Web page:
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Morphosyntactic language skills in deaf children with a cochlear implant: a cross-linguistic study on Dutch and German

Final Report Summary - MORLAS (Morphosyntactic language skills in deaf children with a cochlear implant: a cross-linguistic study on Dutch and German)

Marie-Curie Intra-European Fellowship

Morphosyntactic language skills in deaf children with a cochlear implant: a crosslinguistic study on Dutch and German (MORLAS) – Final Report

Nowadays, many profoundly deaf children are given access to auditory information by means of a cochlear implant (CI). Thanks to this device, these children are able to develop oral speech and language. However, there are still many open questions about the nature of speech and language skills of CI children. Previous research has focused mainly on perceptual achievements, while far less attention has been paid to speech and language production, i.e. to how well do CI children speak? Moreover, little is known about the “long term” development, i.e. what is the language achievement of CI children when they are at preschool age? This is especially relevant in view of the fact that more and more CI children are being integrated into the mainstream school system.

The aim of the MORLAS project was to investigate speech and language skills of CI children aged 4 to 6 years (preschool age). The project focused on CI children’s achievements in a major aspect of language, its morphosyntax. Gaining command of the full range of morphosyntactic features of a language requires highly sophisticated processing abilities and still constitutes a major challenge even for normally hearing preschoolers. Furthermore, the project compared CI children’s speech and language skills in two different languages, Dutch and German. This cross-linguistic perspective allowed to see whether CI children’s achievements vary depending on the specific language the child is exposed to.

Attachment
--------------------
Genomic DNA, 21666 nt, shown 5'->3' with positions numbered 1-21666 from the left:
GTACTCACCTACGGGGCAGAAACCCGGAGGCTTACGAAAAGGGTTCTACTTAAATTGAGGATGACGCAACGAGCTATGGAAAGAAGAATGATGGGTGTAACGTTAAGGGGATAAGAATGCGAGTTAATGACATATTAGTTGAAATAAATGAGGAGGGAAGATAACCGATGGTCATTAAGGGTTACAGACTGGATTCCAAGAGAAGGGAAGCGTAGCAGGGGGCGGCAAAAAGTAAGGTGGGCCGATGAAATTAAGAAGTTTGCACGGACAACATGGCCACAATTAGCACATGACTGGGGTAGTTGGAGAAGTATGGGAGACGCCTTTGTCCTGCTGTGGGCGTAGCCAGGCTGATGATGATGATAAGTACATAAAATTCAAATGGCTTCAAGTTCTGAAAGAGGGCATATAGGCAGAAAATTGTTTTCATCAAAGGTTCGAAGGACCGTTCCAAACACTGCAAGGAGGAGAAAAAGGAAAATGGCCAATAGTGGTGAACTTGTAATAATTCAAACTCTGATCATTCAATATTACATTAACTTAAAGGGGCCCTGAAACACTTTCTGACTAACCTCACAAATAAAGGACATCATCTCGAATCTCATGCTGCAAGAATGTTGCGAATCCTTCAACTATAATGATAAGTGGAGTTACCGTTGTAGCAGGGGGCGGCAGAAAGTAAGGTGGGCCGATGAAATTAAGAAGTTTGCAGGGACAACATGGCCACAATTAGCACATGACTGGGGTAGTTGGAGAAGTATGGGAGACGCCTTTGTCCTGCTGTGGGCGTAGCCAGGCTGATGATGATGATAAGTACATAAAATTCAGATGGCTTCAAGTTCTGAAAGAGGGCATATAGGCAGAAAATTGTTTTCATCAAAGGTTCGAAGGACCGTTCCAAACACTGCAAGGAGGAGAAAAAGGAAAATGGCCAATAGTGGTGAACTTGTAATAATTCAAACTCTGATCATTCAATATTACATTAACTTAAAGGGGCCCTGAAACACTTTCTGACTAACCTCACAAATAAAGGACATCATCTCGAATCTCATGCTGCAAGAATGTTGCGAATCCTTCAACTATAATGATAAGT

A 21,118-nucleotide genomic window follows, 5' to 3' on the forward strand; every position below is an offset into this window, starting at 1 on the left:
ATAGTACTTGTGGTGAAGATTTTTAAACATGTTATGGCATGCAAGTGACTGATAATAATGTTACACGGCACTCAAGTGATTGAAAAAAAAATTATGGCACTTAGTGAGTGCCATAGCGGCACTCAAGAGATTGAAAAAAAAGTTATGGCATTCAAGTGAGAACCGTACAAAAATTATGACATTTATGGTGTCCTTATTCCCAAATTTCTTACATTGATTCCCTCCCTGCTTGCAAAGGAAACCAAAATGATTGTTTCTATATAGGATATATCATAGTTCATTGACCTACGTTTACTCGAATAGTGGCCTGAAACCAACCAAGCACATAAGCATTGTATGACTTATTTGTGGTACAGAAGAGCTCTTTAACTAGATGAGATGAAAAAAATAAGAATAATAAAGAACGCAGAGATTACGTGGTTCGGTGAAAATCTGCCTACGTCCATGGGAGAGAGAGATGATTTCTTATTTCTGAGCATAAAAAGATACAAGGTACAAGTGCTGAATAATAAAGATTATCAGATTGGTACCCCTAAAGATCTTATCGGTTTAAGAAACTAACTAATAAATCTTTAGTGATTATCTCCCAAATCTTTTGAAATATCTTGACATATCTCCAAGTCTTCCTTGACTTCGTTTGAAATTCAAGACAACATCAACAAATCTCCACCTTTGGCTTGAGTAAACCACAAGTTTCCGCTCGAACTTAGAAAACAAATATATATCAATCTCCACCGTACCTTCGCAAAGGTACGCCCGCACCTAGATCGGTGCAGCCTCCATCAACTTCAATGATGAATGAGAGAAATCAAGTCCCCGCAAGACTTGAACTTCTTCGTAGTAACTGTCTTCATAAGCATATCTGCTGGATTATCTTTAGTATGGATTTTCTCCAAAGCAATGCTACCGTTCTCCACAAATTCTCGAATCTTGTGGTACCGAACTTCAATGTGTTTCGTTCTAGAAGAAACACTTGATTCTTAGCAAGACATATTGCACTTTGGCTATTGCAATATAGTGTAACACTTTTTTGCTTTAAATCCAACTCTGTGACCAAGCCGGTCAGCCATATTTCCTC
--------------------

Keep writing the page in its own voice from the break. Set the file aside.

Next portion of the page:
The project progressed through three phases: In the first phase, the fellow worked on theory development of the relationship between subject-external linguistic factors and morphosyntactic development, as well as on the operationalization of linguistic factors that are relevant for morphosyntactic development in CI children. Focus was laid on the operationalization of factors of perceptual salience and distributional properties of noun plurals in Dutch and German. For this purpose, a novel framework highlighting similarities and differences in stem and suffix structures between the two languages (viz the method of “suffix predictability and stem transparency”) was used and further developed (Gillis et al., under review). The advantage of this method is that morphological operations in languages are being analyzed in terms of quantifiable notions, which makes cross-linguistic comparisons quantitatively feasible. At the same time, the fellow studied the experimental protocols used for the Dutch data collection in the project “Lexical and morphosyntactic development in young children with a cochlear implant” (Research Foundation – Flanders, FWO; project leader Prof. S. Gillis) and developed a German equivalent to the Dutch language assessment procedures.